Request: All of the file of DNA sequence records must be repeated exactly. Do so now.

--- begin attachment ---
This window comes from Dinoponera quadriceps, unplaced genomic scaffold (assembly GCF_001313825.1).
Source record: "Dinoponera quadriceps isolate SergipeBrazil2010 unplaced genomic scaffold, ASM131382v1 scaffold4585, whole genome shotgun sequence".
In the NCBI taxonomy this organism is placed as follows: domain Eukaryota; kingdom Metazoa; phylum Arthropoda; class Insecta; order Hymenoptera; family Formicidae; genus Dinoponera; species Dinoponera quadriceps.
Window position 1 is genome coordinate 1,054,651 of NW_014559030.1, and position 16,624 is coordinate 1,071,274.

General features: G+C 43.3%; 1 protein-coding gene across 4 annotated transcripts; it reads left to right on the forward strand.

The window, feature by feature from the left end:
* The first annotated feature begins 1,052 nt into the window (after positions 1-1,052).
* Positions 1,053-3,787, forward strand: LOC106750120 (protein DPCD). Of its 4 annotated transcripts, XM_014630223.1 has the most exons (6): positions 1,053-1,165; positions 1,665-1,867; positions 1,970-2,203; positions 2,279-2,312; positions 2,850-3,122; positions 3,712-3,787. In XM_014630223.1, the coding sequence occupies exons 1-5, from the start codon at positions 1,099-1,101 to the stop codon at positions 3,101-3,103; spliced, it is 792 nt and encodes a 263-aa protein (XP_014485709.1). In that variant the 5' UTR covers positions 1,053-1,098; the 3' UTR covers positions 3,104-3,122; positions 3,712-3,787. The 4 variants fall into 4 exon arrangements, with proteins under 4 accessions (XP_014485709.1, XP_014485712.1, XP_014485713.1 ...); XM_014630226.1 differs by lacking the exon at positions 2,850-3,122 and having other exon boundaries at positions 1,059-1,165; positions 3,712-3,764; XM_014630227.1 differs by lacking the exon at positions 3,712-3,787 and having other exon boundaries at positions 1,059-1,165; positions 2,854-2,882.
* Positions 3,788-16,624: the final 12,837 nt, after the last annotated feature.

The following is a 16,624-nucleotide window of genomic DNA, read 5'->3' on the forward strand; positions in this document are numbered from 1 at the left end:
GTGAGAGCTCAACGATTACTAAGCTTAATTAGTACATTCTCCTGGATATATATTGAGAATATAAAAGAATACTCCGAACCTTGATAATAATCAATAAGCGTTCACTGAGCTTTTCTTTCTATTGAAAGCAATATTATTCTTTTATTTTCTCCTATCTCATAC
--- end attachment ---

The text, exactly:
This window comes from Dinoponera quadriceps, unplaced genomic scaffold (assembly GCF_001313825.1).
Source record: "Dinoponera quadriceps isolate SergipeBrazil2010 unplaced genomic scaffold, ASM131382v1 scaffold4585, whole genome shotgun sequence".
In the NCBI taxonomy this organism is placed as follows: domain Eukaryota; kingdom Metazoa; phylum Arthropoda; class Insecta; order Hymenoptera; family Formicidae; genus Dinoponera; species Dinoponera quadriceps.
Window position 1 is genome coordinate 1,054,651 of NW_014559030.1, and position 16,624 is coordinate 1,071,274.

General features: G+C 43.3%; 1 protein-coding gene across 4 annotated transcripts; it reads left to right on the forward strand.

The window, feature by feature from the left end:
* The first annotated feature begins 1,052 nt into the window (after positions 1-1,052).
* Positions 1,053-3,787, forward strand: LOC106750120 (protein DPCD). Of its 4 annotated transcripts, XM_014630223.1 has the most exons (6): positions 1,053-1,165; positions 1,665-1,867; positions 1,970-2,203; positions 2,279-2,312; positions 2,850-3,122; positions 3,712-3,787. In XM_014630223.1, the coding sequence occupies exons 1-5, from the start codon at positions 1,099-1,101 to the stop codon at positions 3,101-3,103; spliced, it is 792 nt and encodes a 263-aa protein (XP_014485709.1). In that variant the 5' UTR covers positions 1,053-1,098; the 3' UTR covers positions 3,104-3,122; positions 3,712-3,787. The 4 variants fall into 4 exon arrangements, with proteins under 4 accessions (XP_014485709.1, XP_014485712.1, XP_014485713.1 ...); XM_014630226.1 differs by lacking the exon at positions 2,850-3,122 and having other exon boundaries at positions 1,059-1,165; positions 3,712-3,764; XM_014630227.1 differs by lacking the exon at positions 3,712-3,787 and having other exon boundaries at positions 1,059-1,165; positions 2,854-2,882.
* Positions 3,788-16,624: the final 12,837 nt, after the last annotated feature.

The following is a 16,624-nucleotide window of genomic DNA, read 5'->3' on the forward strand; positions in this document are numbered from 1 at the left end:
GTGAGAGCTCAACGATTACTAAGCTTAATTAGTACATTCTCCTGGATATATATTGAGAATATAAAAGAATACTCCGAACCTTGATAATAATCAATAAGCGTTCACTGAGCTTTTCTTTCTATTGAAAGCAATATTATTCTTTTATTTTCTCCTATCTCATAC